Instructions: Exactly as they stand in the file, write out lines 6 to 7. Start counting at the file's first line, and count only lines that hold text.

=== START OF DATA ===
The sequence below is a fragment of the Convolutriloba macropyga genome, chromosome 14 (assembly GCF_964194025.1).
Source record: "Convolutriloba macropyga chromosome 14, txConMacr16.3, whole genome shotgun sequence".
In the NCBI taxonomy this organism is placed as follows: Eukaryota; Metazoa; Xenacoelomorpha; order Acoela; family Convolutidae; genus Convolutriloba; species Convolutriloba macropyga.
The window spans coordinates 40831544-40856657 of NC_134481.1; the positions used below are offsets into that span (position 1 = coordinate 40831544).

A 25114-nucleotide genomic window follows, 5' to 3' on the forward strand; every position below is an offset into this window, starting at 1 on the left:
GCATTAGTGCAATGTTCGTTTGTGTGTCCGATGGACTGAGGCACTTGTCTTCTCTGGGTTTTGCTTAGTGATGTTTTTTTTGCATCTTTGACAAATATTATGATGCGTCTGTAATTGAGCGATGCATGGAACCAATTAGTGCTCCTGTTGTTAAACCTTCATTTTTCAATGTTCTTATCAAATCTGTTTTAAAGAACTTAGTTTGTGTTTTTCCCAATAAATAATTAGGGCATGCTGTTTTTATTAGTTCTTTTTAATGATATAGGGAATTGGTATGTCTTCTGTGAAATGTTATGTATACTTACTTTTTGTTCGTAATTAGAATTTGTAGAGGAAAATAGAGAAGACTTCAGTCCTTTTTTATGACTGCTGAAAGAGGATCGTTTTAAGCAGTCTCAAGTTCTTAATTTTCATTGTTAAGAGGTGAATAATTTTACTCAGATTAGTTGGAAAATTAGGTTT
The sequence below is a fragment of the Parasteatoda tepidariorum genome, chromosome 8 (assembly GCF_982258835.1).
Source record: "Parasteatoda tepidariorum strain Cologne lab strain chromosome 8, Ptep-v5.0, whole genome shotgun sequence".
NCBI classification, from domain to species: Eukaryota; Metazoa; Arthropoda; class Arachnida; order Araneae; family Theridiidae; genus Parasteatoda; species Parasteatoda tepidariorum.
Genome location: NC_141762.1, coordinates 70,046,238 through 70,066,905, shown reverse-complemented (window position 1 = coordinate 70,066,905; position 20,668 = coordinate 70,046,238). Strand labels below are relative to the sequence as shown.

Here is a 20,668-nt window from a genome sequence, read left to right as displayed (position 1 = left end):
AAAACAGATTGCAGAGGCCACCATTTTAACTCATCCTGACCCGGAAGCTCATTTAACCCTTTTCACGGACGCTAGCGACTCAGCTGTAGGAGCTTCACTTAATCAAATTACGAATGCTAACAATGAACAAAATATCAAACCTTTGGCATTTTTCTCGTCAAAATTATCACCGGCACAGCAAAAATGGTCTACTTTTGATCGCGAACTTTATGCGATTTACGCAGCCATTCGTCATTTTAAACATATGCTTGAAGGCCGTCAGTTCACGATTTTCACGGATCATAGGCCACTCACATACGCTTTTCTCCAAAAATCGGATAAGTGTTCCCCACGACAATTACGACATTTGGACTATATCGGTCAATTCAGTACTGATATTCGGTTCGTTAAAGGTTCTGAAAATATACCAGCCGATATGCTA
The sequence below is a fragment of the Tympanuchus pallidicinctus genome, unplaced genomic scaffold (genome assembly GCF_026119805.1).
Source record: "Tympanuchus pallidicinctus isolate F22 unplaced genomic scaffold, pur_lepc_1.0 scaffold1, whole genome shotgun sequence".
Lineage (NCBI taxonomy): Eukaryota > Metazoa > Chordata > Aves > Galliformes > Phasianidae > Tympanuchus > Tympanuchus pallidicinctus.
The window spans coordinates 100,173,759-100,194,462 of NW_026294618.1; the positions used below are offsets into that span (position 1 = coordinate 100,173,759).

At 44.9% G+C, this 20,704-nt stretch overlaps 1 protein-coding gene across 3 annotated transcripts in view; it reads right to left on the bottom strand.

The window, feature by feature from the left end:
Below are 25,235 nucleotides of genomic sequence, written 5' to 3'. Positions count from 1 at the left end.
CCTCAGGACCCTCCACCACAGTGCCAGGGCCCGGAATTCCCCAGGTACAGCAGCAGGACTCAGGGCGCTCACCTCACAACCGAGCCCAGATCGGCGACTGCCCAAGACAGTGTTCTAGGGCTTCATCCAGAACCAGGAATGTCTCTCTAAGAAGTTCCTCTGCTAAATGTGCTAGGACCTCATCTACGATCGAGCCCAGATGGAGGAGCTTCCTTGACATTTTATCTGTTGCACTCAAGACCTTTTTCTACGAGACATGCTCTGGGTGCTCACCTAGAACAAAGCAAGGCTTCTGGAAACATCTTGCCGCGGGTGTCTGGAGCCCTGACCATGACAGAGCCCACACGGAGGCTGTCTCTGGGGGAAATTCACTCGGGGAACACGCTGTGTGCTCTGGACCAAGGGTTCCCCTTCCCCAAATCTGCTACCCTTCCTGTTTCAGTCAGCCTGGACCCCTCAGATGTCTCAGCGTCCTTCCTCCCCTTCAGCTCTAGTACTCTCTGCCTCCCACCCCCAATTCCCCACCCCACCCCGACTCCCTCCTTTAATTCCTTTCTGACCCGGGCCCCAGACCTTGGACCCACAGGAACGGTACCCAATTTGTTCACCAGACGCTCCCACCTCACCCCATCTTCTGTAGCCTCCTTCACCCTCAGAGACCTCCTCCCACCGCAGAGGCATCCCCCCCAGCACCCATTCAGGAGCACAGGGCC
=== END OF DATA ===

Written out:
GCATTAGTGCAATGTTCGTTTGTGTGTCCGATGGACTGAGGCACTTGTCTTCTCTGGGTTTTGCTTAGTGATGTTTTTTTTGCATCTTTGACAAATATTATGATGCGTCTGTAATTGAGCGATGCATGGAACCAATTAGTGCTCCTGTTGTTAAACCTTCATTTTTCAATGTTCTTATCAAATCTGTTTTAAAGAACTTAGTTTGTGTTTTTCCCAATAAATAATTAGGGCATGCTGTTTTTATTAGTTCTTTTTAATGATATAGGGAATTGGTATGTCTTCTGTGAAATGTTATGTATACTTACTTTTTGTTCGTAATTAGAATTTGTAGAGGAAAATAGAGAAGACTTCAGTCCTTTTTTATGACTGCTGAAAGAGGATCGTTTTAAGCAGTCTCAAGTTCTTAATTTTCATTGTTAAGAGGTGAATAATTTTACTCAGATTAGTTGGAAAATTAGGTTT
The sequence below is a fragment of the Parasteatoda tepidariorum genome, chromosome 8 (assembly GCF_982258835.1).